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Fabric’s Endless Possibilities

(January 2012) posted on Tue Jan 24, 2012

Big Image Systems pursues fabric printing on a grand scale.

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By Mike Antoniak

For last year’s Association of Fundraising Professionals conference in Chicago, Lindqvist and his staff worked with event planner Leading Authorities on set design and production, with all work printed on fabric. In keeping with the event theme, “Fundraisers are Story Tellers,” they collaborated on a 35-foot stage backdrop designed to represent an open book. Keynote speakers – including former president Bill Clinton – entered the stage through a cutout in that polyester curtain, stepping out of the book’s pages to share their stories.

“Printing is the most straightforward part of many of these projects,” notes Lindqvist. “But we can also advise clients on the artwork, the best fabric, even the packaging as well as the installation. We have a lot of capabilities in house.”

Utilizing, and creating, technology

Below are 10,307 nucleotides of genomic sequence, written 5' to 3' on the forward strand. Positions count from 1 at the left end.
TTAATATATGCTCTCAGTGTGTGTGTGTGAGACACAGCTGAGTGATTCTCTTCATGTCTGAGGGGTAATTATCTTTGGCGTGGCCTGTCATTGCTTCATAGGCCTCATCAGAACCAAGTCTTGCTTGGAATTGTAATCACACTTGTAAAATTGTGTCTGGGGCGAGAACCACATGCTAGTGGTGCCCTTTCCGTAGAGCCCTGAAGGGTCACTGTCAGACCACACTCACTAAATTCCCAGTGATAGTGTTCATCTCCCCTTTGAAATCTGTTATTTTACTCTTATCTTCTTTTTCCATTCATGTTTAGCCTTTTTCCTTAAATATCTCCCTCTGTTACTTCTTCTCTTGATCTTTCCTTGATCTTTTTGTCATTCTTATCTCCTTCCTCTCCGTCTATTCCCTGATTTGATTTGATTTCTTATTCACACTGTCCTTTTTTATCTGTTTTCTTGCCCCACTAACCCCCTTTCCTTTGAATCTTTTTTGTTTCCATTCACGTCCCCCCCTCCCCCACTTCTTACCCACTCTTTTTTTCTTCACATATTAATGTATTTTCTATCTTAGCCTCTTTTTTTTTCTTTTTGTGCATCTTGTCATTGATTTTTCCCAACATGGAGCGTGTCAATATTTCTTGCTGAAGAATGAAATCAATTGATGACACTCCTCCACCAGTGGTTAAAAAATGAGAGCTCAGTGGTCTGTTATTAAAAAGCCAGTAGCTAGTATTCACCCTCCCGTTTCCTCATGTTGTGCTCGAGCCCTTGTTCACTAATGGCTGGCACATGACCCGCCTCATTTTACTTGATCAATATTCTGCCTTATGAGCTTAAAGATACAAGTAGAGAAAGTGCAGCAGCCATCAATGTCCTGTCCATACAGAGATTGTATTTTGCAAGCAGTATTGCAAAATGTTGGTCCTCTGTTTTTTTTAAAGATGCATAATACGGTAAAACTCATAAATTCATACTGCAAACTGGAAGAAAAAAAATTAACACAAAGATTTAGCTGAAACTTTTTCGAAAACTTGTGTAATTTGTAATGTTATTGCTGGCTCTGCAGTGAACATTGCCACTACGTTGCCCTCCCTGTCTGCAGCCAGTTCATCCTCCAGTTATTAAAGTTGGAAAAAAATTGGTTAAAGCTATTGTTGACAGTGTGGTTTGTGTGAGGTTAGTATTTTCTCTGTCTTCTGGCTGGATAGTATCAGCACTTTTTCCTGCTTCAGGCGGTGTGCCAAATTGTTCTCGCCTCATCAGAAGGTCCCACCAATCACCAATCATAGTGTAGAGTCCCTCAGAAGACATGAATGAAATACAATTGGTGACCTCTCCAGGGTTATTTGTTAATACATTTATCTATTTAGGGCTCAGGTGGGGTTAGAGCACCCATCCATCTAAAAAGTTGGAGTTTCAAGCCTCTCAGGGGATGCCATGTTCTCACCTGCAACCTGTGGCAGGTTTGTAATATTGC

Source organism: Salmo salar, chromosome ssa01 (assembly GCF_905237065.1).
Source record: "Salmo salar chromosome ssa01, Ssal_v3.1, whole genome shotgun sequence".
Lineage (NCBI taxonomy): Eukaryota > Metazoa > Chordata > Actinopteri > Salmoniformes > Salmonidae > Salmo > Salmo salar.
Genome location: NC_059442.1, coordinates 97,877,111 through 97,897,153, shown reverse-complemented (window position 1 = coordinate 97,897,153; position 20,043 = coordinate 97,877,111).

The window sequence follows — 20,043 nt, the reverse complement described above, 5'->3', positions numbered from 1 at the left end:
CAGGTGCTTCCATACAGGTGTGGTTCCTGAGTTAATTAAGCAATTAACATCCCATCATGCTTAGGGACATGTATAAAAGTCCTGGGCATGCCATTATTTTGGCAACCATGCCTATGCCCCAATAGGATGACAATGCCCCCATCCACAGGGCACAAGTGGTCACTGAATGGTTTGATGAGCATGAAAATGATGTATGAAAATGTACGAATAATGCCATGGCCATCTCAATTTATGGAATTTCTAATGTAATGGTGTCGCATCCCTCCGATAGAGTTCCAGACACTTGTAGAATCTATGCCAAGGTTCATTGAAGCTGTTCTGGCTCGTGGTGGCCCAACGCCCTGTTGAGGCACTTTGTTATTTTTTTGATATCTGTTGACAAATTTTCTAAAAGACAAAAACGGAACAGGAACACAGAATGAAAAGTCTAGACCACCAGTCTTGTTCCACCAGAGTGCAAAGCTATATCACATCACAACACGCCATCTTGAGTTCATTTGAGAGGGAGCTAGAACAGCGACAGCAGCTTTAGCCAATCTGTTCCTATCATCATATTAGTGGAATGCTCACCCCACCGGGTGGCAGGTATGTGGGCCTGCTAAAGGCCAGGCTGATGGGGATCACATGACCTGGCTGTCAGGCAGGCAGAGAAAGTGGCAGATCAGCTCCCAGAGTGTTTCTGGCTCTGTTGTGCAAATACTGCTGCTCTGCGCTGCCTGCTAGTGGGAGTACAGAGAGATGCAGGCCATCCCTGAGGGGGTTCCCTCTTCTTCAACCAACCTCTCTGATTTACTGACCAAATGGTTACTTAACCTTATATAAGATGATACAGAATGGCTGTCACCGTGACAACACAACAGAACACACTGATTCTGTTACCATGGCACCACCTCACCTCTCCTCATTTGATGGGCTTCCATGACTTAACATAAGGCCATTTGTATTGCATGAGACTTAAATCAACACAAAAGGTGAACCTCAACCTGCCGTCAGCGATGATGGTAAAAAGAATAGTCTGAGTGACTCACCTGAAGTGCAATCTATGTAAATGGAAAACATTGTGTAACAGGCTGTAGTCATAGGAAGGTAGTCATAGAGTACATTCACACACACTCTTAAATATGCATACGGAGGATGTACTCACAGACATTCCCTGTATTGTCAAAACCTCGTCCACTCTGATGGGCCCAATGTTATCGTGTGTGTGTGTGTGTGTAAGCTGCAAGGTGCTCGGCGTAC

For Big Image Systems, “in-house” means either of two production facilities in Europe: one in Taby, outside Stockholm, and another near Berlin. Together, the European operations employ more than 60 people. The American sales office functions as contact point for clients here, and is staffed by Lindqvist as well as an account executive and an artwork/production manager.

Throughout Europe, the comapny is a recognized specialist in printing on fabric and flexible materials for the theater, corporate, and retail markets. Here in the States, business is divided between clients in the entertainment industry and corporate events.

“Many of our US clients come to us initially because they are looking for something beyond what their current large-format print provider can handle due to size or complexity,” notes Lindqvist. He estimates US sales around $2 million in 2011.

To meet clients’ varied demand, the company has a mix of the latest in wide- and grand-format presses at its European facilities. Which printer gets used depends on the usual mix of factors, including size of the job, as well as material required. As Lindqvist explains, the company’s Gandinnovations AquaJet (now Agfa) dye-sub printer can handle rollfed polyesters up to 10-feet wide. Two Durst Rho 350 UV printers are used for printing backlit images on polyesters and foil projection screens. For polyesters up to 16-foot wide, and for grand-format vinyl, the company’s EFI Vutek UltraVu 5300 handles the job. Finishing is handled with Zünd 10-foot-wide cutting machines.